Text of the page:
These results show the importance of advocating for funding for preventative health services and how to manage the large proportion of Australians who are already overweight or obese and in need of assistance to manage their weight.”
Dr Lauren Ball is a NHMRC Early Career Research Fellow at the Menzies Health Institute Queensland, Griffith University
“The Lancet article clearly highlights that overweight and obesity is a major risk factor for morbidity and mortality. Given the substantial and increasing prevalence of obesity across the world, additional strategies are required to support patients to have healthy lifestyle behaviours, including eating well and exercising regularly.
This article also comes at a time where we cannot ignore the role of lifestyle behaviours on our health. Governments need to place much higher priority on supporting healthy lifestyles, including changes to health care system structures, regulating food supply and incentivising physical activity opportunities.
We need to take innovative action if we are to have an innovative outcome, and this cannot be ignored any more.”
Professor Anna Peeters is Professor of Epidemiology and Equity in Public Health at the World Health Organization Collaborating Centre for Obesity Prevention at Deakin University
“This is an important study using the largest sample so far of healthy, never smokers from around the world to demonstrate the high risks of mortality for those with obesity.
It demonstrates that for Australia and New Zealand there is an increase in the risk of dying of around one third for every increase in BMI unit after the overweight range.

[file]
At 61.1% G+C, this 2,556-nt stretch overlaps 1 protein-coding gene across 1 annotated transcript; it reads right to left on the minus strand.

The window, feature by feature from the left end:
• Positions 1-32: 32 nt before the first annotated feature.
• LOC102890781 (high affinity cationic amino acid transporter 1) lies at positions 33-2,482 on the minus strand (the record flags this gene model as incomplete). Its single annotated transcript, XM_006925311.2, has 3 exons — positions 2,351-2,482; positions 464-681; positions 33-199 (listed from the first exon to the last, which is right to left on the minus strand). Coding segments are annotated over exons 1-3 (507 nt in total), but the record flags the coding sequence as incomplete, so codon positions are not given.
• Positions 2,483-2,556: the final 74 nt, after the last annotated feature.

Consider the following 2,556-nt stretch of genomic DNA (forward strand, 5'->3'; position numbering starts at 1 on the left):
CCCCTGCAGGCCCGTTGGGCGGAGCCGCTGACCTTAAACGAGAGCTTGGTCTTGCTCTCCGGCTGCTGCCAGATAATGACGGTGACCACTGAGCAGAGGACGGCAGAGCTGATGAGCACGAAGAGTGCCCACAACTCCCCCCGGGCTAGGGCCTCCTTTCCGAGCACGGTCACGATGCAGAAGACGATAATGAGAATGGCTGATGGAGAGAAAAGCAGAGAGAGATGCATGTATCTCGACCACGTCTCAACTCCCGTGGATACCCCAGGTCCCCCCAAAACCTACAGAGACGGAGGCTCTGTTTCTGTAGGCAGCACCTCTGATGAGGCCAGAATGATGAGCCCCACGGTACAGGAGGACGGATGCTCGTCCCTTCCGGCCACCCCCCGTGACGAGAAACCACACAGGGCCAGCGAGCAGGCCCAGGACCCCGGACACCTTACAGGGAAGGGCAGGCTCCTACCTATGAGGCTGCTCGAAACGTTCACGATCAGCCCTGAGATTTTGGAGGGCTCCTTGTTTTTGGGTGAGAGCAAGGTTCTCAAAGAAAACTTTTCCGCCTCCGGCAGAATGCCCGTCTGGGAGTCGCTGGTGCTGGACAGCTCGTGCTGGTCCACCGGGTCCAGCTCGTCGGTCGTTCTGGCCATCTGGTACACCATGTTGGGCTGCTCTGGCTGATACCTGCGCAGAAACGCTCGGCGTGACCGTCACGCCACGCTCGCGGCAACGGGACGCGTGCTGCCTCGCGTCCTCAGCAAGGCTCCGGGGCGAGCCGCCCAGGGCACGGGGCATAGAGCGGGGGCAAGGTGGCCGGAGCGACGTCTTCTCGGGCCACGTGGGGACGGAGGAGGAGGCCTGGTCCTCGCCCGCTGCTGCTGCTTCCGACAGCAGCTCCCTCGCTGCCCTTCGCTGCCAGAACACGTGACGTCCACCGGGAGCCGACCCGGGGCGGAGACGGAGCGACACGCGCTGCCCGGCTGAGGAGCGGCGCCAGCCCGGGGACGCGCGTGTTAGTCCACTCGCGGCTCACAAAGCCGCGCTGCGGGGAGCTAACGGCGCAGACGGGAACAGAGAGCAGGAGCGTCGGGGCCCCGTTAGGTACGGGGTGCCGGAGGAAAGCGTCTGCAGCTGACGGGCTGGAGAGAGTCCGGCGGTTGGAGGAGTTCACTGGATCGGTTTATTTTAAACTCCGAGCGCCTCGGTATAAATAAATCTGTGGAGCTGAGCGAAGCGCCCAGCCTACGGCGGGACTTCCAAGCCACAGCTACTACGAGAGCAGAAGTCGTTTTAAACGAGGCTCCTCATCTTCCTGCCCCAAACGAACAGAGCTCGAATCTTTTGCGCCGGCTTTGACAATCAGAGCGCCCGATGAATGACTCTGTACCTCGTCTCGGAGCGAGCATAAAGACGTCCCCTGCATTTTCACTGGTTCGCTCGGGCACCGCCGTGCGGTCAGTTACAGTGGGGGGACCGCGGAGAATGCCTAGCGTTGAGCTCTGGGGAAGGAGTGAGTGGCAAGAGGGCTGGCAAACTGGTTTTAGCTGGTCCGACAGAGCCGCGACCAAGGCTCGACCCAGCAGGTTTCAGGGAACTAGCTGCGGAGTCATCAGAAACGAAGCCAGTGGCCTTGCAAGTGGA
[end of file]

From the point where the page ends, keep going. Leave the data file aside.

With two-thirds of Australian adults overweight or obese this underscores the seriousness of current obesity rates for future life expectancy in Australia.
Obesity may lead to the first decrease in life expectancy seen in decades. Equally important is the demonstration of the impact of overweight and obesity on premature mortality.
The study estimates that if we are able to prevent overweight and obesity in Australia we would prevent 1 in 6 premature deaths.
If we needed yet another reason to step up our efforts to prevent obesity, this is it. We must see comprehensive obesity prevention policies from our government, including restrictions on unhealthy food and drink marketing, a sugary drinks tax and a national physical activity and nutrition strategy.”
Professor Tim Olds is from the Alliance for Research in Exercise Nutrition and Activity (ARENA) at the Sansom Institute, University of South Australia
“Interesting study. One weakness is the exclusion of about 60% of participants for various reasons, including the rather odd exclusion of people who have ever smoked.
In other studies, this has been shown to shift the BMI associated with the lowest mortality (longest life expectancy) towards the lower end of the spectrum.
In other words, if the study included people who had ever smoked, the “ideal” BMI would likely be higher. Exclusion of those who have ever smoked might bias the sample towards higher socio-economic status participants, and people with generally healthier habits.
The study does cast some light on, and brings into question, the so-called “obesity paradox” — the finding that overweight people live longer. You see this even in these data in the Australasian and South Asian subsets.”
These expert quotes were put together by the Australian Science Media Centre, an independent, not-for-profit service for journalists, working to improve links between the news media and the scientific community.